Moving to Seattle would mean no more Saturdays sitting poolside with the Harding clan, keeping an eye on all the kids splashing joyfully in the shallow end and taking turns putting our babies down for naps in the communal crib. It would mean no more Sunday dinners with the Hurds, which often includes marshmallow roasting in the fire pit after the sun goes down.
We’d miss the craziness of Easter at my aunt’s house and the Christmas morning jammie party at Eric’s sister’s house. If we needed to borrow tools or trucks or a cup of sugar, we couldn’t just run down the street to our choice of family member. Our trusted babysitters would go from plentiful to none.
Imagining Molly growing up without her cousins makes me want to cry. She wouldn’t go on daily park outings with her Nana. We’d make other friends, sure, and she and I would have more quality time together. But those potential friends are still strangers. When I think of what we’d leave behind, I already know what I’m missing.
We contemplated moving before we had children. Back when we were in the throes of infertility, with no end in sight, I was desperate for a change of scenery. We took a trip to Denver in hopes of getting a feel for the area, to see if it would work for us long term. Even then, without the added complication of kids growing up without family, the thought of missing out on everything felt physically painful.
Eric claims that I’m more sentimental than he is. That I’m the one holding us back. But in reality, I think he’s just as bad, but maybe not willing to admit it. He claims his parents would come visit, and I’m sure they would, but it’s not the same. To go from seeing our families weekly to seeing them twice a year, if we’re lucky, is a huge change.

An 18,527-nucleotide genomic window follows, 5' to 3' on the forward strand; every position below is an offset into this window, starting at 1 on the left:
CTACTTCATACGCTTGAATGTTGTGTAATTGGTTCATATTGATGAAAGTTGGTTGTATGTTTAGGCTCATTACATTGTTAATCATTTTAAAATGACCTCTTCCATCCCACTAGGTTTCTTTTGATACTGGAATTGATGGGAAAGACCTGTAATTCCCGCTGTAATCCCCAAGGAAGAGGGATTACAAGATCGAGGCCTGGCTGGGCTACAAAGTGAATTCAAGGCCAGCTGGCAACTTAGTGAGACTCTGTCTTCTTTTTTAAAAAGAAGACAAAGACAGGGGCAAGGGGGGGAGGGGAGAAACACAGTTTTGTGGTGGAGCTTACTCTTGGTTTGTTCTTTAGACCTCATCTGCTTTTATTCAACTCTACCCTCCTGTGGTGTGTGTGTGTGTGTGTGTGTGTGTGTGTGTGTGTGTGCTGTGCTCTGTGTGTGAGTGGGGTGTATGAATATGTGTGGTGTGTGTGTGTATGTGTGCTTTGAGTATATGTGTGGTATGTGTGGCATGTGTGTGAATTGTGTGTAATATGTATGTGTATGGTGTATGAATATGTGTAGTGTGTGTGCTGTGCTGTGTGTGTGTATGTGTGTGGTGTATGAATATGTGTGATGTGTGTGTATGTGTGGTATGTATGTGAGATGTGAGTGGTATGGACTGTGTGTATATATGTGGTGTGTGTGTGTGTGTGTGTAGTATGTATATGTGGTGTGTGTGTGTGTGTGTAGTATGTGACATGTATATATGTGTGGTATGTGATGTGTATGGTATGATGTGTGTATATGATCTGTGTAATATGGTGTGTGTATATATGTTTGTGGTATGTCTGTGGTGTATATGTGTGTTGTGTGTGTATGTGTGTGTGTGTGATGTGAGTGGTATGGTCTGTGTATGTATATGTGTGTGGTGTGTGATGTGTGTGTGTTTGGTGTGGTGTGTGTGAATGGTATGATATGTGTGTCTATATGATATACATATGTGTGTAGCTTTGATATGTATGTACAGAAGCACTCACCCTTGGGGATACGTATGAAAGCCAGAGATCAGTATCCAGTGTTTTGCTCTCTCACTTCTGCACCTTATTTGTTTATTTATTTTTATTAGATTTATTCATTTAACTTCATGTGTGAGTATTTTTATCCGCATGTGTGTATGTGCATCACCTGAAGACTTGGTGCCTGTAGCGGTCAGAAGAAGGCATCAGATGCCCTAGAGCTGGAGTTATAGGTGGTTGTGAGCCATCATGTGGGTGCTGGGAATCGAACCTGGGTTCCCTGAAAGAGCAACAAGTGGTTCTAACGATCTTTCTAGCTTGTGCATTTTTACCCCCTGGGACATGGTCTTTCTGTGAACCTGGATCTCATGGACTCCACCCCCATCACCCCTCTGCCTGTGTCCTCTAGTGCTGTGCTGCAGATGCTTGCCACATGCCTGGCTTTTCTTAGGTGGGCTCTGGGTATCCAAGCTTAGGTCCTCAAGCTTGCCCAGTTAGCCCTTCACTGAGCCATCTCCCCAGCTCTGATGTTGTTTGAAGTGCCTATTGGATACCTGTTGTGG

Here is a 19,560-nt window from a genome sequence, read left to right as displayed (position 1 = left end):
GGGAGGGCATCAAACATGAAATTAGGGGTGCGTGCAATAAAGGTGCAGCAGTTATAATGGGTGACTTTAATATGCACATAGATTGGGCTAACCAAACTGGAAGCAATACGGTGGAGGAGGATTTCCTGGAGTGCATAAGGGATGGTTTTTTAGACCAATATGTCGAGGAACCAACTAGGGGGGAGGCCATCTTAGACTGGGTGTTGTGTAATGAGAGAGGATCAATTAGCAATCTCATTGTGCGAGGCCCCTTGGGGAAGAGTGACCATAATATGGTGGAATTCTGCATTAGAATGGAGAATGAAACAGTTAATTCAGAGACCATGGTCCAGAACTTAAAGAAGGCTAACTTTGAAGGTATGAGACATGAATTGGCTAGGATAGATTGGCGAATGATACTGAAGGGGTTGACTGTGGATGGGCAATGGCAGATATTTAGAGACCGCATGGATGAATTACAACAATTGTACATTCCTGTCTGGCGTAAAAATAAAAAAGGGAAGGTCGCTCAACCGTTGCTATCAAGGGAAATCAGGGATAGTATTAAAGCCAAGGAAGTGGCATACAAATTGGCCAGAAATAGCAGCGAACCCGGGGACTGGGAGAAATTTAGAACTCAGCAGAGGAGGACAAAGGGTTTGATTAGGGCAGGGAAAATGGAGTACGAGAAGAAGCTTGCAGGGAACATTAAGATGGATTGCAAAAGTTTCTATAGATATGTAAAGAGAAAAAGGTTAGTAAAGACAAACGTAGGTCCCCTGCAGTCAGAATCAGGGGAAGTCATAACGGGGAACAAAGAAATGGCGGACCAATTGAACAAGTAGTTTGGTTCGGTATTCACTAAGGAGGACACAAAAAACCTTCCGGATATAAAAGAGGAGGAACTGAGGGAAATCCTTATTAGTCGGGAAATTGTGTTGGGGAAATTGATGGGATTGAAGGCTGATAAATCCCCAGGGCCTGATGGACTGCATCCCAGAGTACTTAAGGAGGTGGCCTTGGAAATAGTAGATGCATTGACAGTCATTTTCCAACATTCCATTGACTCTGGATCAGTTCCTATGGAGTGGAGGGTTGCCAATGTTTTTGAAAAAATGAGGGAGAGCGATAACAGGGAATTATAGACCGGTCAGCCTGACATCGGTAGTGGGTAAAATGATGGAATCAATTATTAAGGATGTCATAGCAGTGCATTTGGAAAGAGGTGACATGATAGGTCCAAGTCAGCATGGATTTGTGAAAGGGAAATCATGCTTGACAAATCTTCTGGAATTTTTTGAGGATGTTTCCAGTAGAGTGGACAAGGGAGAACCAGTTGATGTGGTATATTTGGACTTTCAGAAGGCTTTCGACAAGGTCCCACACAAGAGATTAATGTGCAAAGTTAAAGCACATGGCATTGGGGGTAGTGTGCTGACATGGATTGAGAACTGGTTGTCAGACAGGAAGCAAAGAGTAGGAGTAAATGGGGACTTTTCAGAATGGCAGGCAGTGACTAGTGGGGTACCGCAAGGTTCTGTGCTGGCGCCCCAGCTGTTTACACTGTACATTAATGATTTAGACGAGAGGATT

When we were first married, we rented an apartment in a charmingly quaint city 25 minutes west of where we grew up. We still attended plenty of family events, but it wasn’t quite the same. The drive was annoying. We missed out on casual weekend get-togethers because we didn’t feel like driving there and back. Even though we were close, we felt too far away. We were both relieved that we had opted to rent and not buy, and vowed that our home would be in Nazareth. When we did start house hunting the following year, we had one requirement for our realtor: 18064 zip code only. No surrounding neighborhoods (even the cheaper ones). We wanted Nazareth. Our home.
If it takes a village to raise a child, then we are doing just fine where we are. Our village is full of loving relatives who are all just around the corner. Molly knows them by name, Liam knows them by sight. I feel at home in every single one of their houses. I love our village more than words can describe.
But am I limiting our potential by stubbornly staying put? Am I keeping us from greater things? It’s about the money, clearly, but it’s more than just that. How about adventure? How about excitement? Is my obsession with family ties actually hindering my ability to experience the vast richness this world has to offer? These are the questions.
So clearly I’m torn. Granted, there are plenty of what-ifs… It’s not like he has a job offer, just the theory of one. But if it came down to it, could we go? Could we really live that far from our family, even if it’s only for a few years? My head says yes and my heart says no. My bank account says yes and my emotions say no.
I don’t know the right answer. Maybe there is no right, no wrong… each side has pros and cons. What I do know is that no matter what happens, the future looks bright.
And maybe he really is the smart one. (Dammit.)